The program is welcome news for teacher-starved schools. “We need highly qualified candidates in North Country schools,” said Marion Anastasia, the superintendent of the White Mountains Regional School District which includes the towns of Jefferson, Lancaster and Whitefield.

“Staff retention is problematic. We often hire young, new teachers from southern New England who are not accustomed to rural New Hampshire. By having the resident teachers work in schools for an entire year, they can easily transition into our schools knowing what to expect.  More importantly, the TRRE program attracts teachers to our schools and affords them the opportunity to learn in schools using a constructivist approach to learning theory.”

Anastasia’s district will host two of the students at Lancaster Elementary School and White Mountains Regional High School.

The TRRE program will focus on creating educators for the following five need areas: Elementary Education (grades K-6); Elementary Education with Middle School Mathematics (K-8); Elementary Education with Middle School Science (K-8); Secondary Mathematics (7-12); and Secondary Science (7-12).

The program is funded through 2021 and Reagan said the hope is to have as many as 60 residencies by the end. One of the requirements of the program is a commitment to teaching in a rural high-need New Hampshire school for at least three years following completion of the TRRE program.

For Munce, who grew up in rural Massachusetts, the TRRE program allows her to pursue and expand her passions. “I love teaching and working with kids and have coached sports for years. I’ve always had the desire to teach and we love this region,” said Munce who will have her one-year of residency at Hillside Elementary School in Berlin. “My kids are now 12 and 11 and it’s time for a venture of this type for me. One of the great parts of the program is after you finish there is two years of continued outreach and support.”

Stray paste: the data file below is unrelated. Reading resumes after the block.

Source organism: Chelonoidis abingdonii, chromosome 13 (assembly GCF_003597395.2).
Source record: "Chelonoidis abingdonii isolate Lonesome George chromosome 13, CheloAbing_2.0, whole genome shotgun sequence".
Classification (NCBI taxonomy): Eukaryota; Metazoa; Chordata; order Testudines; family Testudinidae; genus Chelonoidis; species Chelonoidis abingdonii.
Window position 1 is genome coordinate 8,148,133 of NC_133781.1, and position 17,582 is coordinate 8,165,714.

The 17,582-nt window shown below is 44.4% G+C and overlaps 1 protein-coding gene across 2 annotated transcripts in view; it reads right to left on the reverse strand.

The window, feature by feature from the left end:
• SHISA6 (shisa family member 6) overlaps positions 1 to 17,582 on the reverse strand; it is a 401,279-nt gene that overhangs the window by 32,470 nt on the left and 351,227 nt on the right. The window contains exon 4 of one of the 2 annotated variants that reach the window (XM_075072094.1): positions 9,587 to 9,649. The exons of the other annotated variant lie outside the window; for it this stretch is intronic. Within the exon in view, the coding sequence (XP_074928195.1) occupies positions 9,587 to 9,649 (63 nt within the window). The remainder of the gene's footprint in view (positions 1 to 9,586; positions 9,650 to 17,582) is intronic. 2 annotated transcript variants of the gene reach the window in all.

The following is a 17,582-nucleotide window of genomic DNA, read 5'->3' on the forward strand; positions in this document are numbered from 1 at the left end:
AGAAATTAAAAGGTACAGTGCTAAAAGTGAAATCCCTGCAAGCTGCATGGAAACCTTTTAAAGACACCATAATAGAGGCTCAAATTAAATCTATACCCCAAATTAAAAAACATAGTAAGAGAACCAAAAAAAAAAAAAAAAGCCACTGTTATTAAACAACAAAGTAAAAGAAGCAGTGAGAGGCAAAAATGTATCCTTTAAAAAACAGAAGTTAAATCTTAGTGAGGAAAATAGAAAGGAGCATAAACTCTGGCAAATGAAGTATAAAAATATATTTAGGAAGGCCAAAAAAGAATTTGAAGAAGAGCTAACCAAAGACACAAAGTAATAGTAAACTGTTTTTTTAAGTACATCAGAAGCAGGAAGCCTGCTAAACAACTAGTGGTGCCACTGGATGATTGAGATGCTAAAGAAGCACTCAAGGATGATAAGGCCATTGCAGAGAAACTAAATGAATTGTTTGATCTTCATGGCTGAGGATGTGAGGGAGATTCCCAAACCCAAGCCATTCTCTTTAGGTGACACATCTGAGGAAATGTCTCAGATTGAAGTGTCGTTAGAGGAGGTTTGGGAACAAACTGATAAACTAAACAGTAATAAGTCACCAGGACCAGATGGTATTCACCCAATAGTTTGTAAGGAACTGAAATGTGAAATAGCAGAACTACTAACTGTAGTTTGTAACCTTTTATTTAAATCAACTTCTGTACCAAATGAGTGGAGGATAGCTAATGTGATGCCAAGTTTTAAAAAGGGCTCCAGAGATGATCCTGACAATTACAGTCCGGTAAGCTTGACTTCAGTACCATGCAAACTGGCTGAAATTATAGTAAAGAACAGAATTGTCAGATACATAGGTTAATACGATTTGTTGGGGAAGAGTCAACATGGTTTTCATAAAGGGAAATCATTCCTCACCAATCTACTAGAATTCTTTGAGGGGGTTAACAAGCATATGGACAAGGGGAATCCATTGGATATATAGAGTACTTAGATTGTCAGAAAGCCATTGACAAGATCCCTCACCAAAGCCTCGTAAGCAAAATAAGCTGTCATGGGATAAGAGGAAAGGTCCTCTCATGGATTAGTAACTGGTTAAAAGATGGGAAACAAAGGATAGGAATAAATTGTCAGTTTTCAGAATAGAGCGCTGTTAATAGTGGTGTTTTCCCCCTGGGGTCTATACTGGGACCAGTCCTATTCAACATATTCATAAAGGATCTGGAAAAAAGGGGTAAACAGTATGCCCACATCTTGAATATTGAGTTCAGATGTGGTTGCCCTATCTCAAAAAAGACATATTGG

Munce and her fellow students will also receive a living wage stipend of $28,000 for their one-year of residency, a 50 percent tuition reduction, and a laptop.

“We see this partnership with UNH as a win-win to retain quality candidates,” said Berlin school superintendent Corinne Cascadden. “This gives our master teachers a chance to share their craft while keeping up with best practices. We are an excellent school district but people don’t know about the strong work ethic or commitment to our students in a challenging environment. Our staffs go the extra mile.”

Cascadden’s district will host three of the students and believes they will likely have jobs if they want to stay in Berlin. The full-year residency component of the program could be pivotal in training and keeping quality candidates.

“We are excited to help develop and form strong teacher leadership and expose them to a multitude of issues. This will give them a very well-rounded view to deal with not only classroom but behavioral issues,” she said. “We’re starting to get fewer applicants for professional positions. We understand the location can appear challenging but once they get in to look at this area and live in it, they can begin to love it.”

Find out more about the Teacher Residency for Rural education program here.